Impact of neoliberalism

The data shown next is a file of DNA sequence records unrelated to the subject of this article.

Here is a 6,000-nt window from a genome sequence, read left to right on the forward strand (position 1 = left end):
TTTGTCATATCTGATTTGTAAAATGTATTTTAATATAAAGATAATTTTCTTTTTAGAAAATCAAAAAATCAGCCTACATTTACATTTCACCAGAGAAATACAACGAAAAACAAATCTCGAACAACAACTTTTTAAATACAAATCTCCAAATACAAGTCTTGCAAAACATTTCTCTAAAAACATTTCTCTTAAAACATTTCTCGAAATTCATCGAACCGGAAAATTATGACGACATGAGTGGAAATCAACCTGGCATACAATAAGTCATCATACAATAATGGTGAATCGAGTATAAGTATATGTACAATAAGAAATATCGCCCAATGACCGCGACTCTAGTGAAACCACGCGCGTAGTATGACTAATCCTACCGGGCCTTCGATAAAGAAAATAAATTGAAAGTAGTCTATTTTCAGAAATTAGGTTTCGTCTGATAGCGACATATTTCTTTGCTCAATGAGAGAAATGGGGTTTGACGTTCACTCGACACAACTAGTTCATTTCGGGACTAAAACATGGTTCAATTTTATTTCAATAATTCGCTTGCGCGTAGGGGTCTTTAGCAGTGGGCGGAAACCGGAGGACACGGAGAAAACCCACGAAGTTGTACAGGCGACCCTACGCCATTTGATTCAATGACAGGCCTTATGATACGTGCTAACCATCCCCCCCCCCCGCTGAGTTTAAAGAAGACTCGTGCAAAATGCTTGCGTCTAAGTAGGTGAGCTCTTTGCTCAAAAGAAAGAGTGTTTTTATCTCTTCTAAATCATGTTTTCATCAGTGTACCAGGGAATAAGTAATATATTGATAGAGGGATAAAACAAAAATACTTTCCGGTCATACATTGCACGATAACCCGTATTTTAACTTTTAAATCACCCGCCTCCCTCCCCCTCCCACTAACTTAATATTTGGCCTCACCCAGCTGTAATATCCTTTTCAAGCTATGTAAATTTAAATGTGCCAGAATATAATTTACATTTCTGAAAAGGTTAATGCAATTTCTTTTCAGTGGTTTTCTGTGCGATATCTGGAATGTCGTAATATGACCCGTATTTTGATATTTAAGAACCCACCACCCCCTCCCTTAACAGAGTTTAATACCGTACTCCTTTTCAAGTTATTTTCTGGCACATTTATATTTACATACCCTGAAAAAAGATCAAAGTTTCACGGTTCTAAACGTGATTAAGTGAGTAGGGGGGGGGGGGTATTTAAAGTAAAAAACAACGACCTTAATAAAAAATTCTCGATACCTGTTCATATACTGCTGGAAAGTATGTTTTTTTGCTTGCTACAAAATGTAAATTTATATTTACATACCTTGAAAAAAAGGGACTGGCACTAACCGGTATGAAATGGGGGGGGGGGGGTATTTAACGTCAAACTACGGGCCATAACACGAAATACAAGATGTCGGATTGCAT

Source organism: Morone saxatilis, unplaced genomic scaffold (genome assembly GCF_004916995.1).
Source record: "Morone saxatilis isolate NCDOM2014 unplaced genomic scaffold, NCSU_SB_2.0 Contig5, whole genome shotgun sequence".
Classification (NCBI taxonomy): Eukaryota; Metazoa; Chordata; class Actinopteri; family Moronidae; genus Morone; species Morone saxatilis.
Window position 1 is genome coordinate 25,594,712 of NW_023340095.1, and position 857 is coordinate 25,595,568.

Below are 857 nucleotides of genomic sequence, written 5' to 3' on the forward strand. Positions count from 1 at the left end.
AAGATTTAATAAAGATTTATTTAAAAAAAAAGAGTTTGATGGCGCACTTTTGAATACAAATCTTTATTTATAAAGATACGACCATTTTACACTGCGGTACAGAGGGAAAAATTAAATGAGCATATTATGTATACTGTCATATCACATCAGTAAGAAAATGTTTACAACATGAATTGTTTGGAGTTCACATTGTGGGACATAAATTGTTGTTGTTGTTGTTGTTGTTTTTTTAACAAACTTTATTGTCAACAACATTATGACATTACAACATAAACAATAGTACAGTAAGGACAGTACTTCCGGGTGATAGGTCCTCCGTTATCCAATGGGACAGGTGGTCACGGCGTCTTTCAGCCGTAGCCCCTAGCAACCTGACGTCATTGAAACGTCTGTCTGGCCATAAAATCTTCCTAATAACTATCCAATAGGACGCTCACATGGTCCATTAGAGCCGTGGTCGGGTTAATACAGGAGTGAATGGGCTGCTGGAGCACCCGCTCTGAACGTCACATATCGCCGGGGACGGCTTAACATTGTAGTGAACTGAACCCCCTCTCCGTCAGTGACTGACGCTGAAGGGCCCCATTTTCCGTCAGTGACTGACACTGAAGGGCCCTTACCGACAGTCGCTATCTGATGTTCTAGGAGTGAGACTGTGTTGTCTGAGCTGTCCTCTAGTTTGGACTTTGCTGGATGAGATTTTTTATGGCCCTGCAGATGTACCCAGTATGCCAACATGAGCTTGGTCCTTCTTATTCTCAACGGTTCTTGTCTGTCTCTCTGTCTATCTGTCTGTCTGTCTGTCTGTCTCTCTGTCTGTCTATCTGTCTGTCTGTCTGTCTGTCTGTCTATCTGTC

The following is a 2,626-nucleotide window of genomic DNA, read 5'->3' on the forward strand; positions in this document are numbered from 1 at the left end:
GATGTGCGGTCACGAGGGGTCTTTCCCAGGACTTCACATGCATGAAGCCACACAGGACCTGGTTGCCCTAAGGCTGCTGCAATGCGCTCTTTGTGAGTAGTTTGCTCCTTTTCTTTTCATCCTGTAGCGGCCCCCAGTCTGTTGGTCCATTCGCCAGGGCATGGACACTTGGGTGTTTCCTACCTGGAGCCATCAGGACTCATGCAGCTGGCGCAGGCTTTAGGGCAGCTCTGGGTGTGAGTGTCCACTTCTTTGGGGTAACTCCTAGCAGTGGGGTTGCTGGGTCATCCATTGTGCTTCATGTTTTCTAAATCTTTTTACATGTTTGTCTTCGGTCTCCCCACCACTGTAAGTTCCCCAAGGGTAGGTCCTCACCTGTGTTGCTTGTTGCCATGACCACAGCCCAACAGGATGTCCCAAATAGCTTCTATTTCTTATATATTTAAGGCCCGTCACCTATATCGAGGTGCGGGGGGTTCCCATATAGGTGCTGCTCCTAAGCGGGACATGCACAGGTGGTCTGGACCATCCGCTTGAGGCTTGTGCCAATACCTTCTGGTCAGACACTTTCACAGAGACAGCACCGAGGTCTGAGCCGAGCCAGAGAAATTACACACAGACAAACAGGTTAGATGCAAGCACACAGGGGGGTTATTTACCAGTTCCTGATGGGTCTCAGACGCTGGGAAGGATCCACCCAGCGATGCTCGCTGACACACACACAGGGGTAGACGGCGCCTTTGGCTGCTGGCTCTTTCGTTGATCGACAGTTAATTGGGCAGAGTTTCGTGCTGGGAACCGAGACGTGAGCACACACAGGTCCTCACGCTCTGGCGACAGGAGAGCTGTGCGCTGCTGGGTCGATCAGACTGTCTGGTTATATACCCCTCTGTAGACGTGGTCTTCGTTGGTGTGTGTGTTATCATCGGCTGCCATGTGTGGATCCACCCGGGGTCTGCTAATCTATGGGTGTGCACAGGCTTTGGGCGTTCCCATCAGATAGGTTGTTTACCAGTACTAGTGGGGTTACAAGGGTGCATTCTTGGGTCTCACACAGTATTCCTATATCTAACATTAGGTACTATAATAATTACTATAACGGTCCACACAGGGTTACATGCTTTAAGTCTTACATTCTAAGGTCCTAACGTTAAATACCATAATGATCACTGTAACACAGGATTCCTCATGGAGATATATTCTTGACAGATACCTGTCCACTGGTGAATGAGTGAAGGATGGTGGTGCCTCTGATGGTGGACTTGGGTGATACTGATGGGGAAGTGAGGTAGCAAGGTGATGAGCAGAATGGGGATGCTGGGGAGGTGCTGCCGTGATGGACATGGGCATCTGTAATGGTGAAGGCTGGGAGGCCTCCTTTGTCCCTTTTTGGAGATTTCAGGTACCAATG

Before occupation was imposed by the Sana’a regime in 1994, the South had been under Russian direction – with state control of services, resources and land. Saleh brought in the typical features of neoliberalism when he opened up the South to the free market. Food and fuel subsidies were removed while the currency was devalued, causing price rises. The wholesale looting of the economy caused major job losses, forcing a skilled and educated population to fend for itself. Public housing, health and education were run down and sold off. Land and even beaches have been sold off for private development. Homelessness and overcrowding exist next to empty hotels and other new-builds, and the water and electricity networks have been systematically run down. Pensions were eroded and dismantled, leaving the elderly to beg or starve. Mass redundancies occurred in military and administrative jobs, legal protections disappeared, and private employers ramped up the level of exploitation. Government departments in the South were also relocated to Sana’a and key positions were handed to Saleh’s family and friends. The rule of deep corruption appeared alongside acute poverty and unemployment, while a wealthier layer of people moved down from the North and received preferential treatment in purchasing property, obtaining university places and jobs.